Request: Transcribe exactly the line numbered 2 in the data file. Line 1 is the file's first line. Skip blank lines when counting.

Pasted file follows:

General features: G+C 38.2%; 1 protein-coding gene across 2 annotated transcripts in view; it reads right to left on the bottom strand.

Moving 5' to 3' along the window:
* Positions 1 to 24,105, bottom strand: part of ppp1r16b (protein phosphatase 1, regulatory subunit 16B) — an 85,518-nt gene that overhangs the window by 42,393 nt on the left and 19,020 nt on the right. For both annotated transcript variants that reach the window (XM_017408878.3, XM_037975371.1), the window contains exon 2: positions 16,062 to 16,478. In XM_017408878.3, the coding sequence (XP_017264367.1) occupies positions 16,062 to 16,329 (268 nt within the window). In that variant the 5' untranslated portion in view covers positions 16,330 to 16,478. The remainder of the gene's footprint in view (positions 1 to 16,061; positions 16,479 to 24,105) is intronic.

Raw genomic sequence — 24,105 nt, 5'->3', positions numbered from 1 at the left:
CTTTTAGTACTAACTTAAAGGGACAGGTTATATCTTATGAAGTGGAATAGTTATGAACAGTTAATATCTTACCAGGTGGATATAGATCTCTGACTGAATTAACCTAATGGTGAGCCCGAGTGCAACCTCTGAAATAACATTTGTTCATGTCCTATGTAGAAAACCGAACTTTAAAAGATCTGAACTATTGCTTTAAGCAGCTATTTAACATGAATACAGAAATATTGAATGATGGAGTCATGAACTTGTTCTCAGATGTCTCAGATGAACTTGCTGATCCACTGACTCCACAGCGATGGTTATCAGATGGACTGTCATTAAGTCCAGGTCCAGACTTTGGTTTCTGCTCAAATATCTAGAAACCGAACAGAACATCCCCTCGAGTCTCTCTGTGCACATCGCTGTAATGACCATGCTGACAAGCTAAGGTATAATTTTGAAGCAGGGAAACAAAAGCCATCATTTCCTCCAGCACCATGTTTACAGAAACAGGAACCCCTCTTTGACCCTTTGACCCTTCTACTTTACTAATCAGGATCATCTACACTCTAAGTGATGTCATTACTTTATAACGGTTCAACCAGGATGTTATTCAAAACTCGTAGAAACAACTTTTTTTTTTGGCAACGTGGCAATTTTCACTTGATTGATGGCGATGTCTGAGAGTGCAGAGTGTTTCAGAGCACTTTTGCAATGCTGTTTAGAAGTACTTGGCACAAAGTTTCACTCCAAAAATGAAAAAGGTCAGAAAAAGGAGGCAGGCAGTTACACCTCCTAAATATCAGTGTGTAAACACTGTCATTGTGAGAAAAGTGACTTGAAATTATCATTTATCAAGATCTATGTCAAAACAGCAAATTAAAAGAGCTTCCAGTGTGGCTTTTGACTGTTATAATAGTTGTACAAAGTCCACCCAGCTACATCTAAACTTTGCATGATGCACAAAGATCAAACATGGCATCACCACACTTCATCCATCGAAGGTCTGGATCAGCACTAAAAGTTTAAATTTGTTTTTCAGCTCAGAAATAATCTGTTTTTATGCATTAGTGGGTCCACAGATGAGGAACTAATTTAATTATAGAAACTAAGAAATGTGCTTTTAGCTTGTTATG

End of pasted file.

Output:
Moving 5' to 3' along the window: